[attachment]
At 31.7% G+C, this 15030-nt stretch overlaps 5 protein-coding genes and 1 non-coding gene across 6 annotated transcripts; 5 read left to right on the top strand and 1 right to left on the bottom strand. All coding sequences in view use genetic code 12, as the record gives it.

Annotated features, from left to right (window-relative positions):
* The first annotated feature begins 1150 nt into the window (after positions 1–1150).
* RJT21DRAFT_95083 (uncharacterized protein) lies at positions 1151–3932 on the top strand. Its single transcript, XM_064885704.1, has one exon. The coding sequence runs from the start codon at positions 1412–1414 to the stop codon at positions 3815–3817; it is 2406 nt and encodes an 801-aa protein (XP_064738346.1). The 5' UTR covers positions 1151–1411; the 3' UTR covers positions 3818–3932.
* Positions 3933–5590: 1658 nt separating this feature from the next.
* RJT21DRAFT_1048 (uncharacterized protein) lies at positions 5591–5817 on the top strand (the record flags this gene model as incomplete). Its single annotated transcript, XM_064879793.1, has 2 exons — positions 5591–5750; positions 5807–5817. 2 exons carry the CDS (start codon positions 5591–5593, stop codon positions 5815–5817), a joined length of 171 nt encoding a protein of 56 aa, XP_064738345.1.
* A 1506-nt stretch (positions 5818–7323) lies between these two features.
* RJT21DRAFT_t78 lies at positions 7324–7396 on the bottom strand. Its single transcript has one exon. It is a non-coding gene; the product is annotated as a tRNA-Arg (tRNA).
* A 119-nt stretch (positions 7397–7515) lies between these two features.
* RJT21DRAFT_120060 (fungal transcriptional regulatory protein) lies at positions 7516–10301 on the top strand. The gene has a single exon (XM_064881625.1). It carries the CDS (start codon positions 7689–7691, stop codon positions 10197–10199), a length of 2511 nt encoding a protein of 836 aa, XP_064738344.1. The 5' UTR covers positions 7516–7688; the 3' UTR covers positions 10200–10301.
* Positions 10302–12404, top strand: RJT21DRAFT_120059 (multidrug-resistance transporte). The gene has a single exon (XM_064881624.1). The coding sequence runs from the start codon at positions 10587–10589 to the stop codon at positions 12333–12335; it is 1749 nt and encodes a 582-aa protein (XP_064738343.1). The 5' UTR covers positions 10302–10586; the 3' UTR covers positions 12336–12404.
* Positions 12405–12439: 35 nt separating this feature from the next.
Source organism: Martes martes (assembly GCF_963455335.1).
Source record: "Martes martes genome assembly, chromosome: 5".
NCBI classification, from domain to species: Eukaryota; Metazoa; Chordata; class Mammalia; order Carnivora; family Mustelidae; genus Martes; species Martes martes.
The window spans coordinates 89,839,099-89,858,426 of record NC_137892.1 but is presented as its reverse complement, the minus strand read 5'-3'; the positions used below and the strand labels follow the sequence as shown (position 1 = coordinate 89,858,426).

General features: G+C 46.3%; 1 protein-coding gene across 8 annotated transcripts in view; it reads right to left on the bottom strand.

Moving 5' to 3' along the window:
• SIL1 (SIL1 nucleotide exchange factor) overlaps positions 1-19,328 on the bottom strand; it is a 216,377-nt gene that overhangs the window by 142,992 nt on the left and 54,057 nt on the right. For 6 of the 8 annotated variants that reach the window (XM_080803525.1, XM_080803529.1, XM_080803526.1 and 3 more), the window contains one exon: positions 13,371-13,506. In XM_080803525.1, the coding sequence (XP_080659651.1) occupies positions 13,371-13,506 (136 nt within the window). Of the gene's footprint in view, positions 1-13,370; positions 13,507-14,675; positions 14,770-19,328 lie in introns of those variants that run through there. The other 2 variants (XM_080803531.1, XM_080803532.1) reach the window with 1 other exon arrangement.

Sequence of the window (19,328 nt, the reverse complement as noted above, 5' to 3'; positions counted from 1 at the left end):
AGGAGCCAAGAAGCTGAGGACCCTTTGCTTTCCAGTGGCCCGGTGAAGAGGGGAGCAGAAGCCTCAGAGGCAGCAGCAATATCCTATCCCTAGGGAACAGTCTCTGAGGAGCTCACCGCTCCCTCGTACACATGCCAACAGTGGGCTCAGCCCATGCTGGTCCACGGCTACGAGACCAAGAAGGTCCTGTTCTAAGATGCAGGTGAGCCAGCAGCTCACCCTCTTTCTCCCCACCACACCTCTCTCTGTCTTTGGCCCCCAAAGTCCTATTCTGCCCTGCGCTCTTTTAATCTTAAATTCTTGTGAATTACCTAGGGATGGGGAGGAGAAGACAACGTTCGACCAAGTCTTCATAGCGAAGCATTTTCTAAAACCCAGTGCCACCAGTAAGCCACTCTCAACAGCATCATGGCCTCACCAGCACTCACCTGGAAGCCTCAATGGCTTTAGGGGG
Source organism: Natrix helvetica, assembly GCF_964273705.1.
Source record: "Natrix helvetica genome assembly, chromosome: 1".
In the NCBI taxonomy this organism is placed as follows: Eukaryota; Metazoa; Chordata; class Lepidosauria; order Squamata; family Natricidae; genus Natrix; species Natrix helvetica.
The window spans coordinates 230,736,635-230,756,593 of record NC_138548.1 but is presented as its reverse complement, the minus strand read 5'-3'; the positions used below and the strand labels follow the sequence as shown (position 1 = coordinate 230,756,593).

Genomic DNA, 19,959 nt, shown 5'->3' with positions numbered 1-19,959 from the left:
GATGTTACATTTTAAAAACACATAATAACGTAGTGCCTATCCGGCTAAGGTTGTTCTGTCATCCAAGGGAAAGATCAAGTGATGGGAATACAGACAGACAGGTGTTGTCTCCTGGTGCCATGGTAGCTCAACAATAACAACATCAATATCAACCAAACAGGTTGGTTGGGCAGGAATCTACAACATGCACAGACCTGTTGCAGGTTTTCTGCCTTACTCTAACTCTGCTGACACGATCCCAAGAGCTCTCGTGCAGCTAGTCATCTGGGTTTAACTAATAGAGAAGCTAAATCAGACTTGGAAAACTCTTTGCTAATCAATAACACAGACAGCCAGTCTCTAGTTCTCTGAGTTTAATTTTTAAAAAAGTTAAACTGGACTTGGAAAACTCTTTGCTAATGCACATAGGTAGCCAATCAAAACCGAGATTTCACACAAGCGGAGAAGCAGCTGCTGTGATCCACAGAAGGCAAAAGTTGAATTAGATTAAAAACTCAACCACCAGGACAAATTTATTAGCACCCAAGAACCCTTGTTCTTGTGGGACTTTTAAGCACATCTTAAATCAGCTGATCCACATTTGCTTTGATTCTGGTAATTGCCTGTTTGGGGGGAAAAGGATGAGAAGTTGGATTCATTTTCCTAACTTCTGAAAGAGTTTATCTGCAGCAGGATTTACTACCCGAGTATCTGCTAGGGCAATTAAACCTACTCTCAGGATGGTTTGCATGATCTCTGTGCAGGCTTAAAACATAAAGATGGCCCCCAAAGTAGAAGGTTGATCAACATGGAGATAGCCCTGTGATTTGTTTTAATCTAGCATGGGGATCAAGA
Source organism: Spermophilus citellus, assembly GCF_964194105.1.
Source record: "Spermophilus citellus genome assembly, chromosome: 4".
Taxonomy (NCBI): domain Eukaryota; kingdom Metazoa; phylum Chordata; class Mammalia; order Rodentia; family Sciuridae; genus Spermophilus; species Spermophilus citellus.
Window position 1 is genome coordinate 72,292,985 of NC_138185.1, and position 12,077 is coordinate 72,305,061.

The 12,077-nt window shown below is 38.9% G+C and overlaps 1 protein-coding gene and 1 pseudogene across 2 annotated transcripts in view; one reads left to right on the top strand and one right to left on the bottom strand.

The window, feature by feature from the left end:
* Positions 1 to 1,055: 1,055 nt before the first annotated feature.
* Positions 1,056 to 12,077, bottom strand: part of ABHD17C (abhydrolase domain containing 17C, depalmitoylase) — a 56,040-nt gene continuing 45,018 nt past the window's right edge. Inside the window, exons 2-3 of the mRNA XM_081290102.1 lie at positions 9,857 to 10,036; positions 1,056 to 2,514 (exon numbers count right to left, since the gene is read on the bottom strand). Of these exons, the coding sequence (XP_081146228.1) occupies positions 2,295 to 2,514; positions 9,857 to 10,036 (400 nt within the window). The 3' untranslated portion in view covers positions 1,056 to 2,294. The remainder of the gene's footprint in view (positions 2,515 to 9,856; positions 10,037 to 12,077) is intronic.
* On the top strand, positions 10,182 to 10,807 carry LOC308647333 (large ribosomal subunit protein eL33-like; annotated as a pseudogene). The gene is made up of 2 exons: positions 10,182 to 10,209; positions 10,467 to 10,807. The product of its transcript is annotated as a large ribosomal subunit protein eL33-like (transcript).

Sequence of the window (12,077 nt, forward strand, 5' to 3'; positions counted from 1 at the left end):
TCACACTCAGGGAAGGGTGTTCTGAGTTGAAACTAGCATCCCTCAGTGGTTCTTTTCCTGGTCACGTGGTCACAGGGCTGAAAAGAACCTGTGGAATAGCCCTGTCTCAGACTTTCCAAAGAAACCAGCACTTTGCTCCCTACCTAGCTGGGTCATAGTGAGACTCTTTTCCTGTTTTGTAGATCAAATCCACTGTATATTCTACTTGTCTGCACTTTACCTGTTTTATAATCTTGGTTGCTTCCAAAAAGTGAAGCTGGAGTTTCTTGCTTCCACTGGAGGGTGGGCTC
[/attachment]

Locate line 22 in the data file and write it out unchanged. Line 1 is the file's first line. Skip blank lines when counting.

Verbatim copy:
Source organism: Natrix helvetica, assembly GCF_964273705.1.